login: {
    desc: Logging In
    next: [
        {
            //	>= 2 calls else you get the full login
            acs: NC2
            next: loginSequenceLoginFlavorSelect
        }
        {
            next: fullLoginSequenceLoginArt
        }
    ]
}

Art Asset Selection

Another area in which you can apply ACS in a menu is art asset specs.

someMenu: {
    desc: Neato Dorito
    art: [
        {
            acs: GM[couriers]
            art: COURIERINFO
        }
        {
            //  show ie: EVERYONEELSE.ANS to everyone else
            art: EVERYONEELSE
        }
    ]
}

Case Study: Adding a Sub Menu to Main

A very common task: You want to add a new menu accessible from “Main”. First, let’s create a new menu called “Snazzy Town”! Perhaps under the mainMenu entry somewhere, create a new menu:

snazzyTown: {
    desc: Snazzy Town
    art: snazzy
    config: {
        cls: true
        pause: true
    }
}

Now let’s make it accessible by “S” from the main menu. By default the main menu entry is named mainMenu. Within the mainMenu’s submit block you will see some existing action matches to “command”. Simply add a new one pointing to snazzyTown:

{
    value: { command: "S" }
    action: @menu:snazzyTown
}

That’s it! When users type “S” at the main menu, they’ll be sent to the Snazzy Town menu. Since we did not supply additional flow logic when they exit, they will fall back to main.

Case Study: Adding a New User Password (NUP)

You’ve got a super 31337 board and want to prevent lamerz! Let’s run through adding a NUP to your application flow.

Given the default menu system, two “pre” new user application menus exist due to the way Telnet vs SSH logins occur. We’ll focus only on Telnet here. This menu is newUserApplicationPre. Let’s say you want to display this preamble, but then ask for the NUP. If the user gets the password wrong, show them a LAMER.ANS and boot ‘em.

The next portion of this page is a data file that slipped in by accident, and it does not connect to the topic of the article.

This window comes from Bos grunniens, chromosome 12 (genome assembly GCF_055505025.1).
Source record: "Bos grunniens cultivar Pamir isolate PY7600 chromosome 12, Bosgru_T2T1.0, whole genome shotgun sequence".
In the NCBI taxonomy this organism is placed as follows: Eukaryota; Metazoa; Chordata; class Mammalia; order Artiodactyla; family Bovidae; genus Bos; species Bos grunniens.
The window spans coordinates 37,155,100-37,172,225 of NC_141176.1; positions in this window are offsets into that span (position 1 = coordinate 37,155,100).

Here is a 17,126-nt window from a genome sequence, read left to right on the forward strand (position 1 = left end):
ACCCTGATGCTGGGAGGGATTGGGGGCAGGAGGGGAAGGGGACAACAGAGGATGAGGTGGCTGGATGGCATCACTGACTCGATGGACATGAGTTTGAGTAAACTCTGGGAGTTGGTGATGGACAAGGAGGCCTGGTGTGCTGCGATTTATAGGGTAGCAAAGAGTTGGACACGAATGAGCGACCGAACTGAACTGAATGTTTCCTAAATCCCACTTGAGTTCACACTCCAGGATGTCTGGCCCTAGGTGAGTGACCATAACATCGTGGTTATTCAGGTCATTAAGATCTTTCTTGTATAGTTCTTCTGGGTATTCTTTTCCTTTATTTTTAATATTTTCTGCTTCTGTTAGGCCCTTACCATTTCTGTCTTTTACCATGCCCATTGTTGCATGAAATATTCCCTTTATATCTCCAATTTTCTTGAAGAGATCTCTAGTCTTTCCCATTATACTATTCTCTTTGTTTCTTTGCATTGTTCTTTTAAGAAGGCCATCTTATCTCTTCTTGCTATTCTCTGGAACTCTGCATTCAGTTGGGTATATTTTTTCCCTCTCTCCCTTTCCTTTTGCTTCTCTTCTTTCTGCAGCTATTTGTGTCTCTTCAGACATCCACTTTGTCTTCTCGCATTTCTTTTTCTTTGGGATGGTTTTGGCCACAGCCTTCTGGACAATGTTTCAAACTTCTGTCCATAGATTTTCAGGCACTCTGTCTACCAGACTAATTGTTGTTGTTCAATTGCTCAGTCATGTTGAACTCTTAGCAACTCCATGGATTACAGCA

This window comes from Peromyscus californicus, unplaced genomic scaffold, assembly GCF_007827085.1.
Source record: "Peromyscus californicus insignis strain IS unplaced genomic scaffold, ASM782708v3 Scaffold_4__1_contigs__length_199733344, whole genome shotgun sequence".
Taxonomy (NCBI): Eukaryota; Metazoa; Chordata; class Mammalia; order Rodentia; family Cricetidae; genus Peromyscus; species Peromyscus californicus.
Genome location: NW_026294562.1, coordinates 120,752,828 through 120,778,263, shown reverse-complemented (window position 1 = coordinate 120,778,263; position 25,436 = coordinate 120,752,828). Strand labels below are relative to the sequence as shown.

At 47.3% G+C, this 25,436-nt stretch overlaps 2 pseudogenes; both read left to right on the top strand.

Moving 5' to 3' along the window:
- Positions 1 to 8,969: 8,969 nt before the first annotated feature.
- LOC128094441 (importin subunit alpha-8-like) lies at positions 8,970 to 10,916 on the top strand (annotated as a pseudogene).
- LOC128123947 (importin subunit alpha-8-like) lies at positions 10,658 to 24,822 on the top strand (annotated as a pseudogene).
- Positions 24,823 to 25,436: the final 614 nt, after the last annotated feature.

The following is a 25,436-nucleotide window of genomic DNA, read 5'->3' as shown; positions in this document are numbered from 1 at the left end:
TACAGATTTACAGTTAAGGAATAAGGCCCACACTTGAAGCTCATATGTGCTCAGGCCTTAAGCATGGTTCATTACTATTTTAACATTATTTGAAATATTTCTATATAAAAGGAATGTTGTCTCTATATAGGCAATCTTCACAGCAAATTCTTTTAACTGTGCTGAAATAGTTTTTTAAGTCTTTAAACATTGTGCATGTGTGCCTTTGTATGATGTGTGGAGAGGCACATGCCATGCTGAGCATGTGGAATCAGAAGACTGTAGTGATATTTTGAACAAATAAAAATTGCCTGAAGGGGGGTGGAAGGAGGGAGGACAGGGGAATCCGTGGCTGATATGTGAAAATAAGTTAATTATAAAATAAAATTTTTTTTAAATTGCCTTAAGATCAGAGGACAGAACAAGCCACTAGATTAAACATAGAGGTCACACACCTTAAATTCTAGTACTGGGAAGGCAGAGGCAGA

First, let’s create a new menu for the NUP:

newUserPassword: {
    art: NUP.ANS
    next: newUserApplication
    desc: NUP!

    form: {
        0: {
            mci: {
                ET1: {
                    // here we create an argument/variable of "nup"
                    argName: nup
                    focus: true
                    submit: true
                }
            }
            submit: {
                *: [
                    {
                        // if the user submits "nup" with the correct
                        // value of "nolamerz" action will send
                        // them to the next menu defined above --
                        // in our case: newUserApplication
                        value: { nup: "nolamerz" }
                        action: @systemMethod:nextMenu
                    }
                    {
                        // anything else will result in going to the badNewUserPassword menu
                        value: { nup: null }
                        action: @menu:badNewUserPassword
                    }
                ]
            }
        }
    }
}

Looks like we’ll need a badNewUserPassword menu as well! Let’s create a very basic menu to show art then disconnect the user.

badNewUserPassword: {
    art: LAMER.ANS
    // here we use a built in system method to boot them.
    next: @systemMethod:logoff
    config: {
        //  wait 2s after showing the art before kicking them
        nextTimeout: 2000
    }
}

Great, we have a couple new menus. Now let’s just point to them. Remember the existing newUserApplicationPre menu? All that is left to do is point it’s next to our newUserPassword menu:

newUserApplicationPre: {
    //  easy! Just tell the system where to go next
    next: newUserPassword
    // note that the rest of this menu is omitted for clarity
}